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Environmental radon monitor.
Killoran-LK; Holub-RF; Droullard-RF
Abstract Book, U.S. Department of the Interior Conference on the Environment and Safety, April 24-28, 1995. Washington, DC: U.S. Bureau of Mines, 1995 Apr; :28
In order to measure outdoor ambient radon, the U. S. Bureau of Mines Denver Research Center designed and developed a continuous Environmental Radon Monitor (ERM) that is about 50 times more sensitive than most commercially available instruments. The ERM is based on the classic two filter method of measuring radon with the addition of aerosols to attach to the radon progeny to reduce plateout and thereby increasing sensitivity. The two filter method of measuring radon uses a chamber through which air is drawn. The air passes through the first filter at the inlet to remove any progeny and then through the second filter, as it leaves the chamber, to catch progeny generated in the chamber. An alpha or beta counter is positioned over the exit filter to measure the collected radon progeny activity and, thus, the amount of radon in the chamber. The ERM performed satisfactorily over a period of more than two years at Operable Units IV/V of the Denver Radium Superfund Site and is suitable for measuring low levels of radon around uranium and other mines, as well as in any environment where radon levels are of concern.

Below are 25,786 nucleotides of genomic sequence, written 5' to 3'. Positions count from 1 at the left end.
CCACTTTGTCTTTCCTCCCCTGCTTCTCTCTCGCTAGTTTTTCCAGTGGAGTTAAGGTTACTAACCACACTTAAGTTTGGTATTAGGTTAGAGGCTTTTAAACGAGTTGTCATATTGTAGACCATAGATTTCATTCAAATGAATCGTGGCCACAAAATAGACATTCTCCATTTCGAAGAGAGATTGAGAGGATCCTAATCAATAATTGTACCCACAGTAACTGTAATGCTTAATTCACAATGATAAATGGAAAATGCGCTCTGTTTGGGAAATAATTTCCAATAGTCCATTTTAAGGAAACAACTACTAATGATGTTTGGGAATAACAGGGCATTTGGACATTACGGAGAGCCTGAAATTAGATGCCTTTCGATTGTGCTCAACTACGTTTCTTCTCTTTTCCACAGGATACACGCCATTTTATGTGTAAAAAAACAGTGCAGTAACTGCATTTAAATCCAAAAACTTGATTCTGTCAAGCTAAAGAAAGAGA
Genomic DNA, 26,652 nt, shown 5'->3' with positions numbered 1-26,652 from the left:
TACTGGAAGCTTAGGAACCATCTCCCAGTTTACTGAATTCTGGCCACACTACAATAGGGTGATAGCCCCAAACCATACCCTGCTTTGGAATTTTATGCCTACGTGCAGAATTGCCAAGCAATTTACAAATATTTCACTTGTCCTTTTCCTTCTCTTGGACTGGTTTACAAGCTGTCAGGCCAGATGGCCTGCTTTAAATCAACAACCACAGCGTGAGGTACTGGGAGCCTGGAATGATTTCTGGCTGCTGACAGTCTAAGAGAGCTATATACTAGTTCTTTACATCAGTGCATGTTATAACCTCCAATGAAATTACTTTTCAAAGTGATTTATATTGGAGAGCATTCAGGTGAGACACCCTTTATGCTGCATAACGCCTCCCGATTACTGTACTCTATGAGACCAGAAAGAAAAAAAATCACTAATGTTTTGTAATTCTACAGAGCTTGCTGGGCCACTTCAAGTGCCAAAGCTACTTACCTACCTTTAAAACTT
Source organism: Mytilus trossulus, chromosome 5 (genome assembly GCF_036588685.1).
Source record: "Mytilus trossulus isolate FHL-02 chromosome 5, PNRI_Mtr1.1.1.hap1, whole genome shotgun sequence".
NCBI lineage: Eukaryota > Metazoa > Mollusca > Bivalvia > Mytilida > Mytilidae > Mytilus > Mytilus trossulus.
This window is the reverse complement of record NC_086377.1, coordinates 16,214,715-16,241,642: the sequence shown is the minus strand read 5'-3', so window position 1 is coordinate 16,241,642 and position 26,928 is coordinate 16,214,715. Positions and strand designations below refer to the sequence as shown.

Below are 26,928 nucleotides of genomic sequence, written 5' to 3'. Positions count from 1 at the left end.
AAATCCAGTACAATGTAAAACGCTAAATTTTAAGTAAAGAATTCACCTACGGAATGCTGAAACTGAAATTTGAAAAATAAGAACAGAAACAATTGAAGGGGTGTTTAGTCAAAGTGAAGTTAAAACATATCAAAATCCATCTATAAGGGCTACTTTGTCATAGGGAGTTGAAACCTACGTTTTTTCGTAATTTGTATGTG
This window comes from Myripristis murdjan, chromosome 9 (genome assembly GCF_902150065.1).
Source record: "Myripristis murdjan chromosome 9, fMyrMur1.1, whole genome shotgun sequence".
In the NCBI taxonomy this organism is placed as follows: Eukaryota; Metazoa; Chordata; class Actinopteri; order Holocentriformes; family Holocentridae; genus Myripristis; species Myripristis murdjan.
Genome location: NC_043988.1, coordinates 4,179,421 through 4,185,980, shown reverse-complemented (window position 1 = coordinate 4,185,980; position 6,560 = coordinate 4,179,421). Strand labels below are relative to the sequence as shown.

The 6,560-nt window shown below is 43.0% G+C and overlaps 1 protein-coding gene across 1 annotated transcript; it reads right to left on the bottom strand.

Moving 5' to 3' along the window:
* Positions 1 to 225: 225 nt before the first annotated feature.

Environmental-factors; Aerosols; Aerosol-sampling; Aerosol-particles; Filters; Filtration; Sensitivity-testing; Environmental-contamination; Environmental-health-monitoring; Uranium-compounds
Conference/Symposia Proceedings; Abstract
U.S. Bureau of Mines
Page last reviewed: April 12, 2019
Content source: National Institute for Occupational Safety and Health Education and Information Division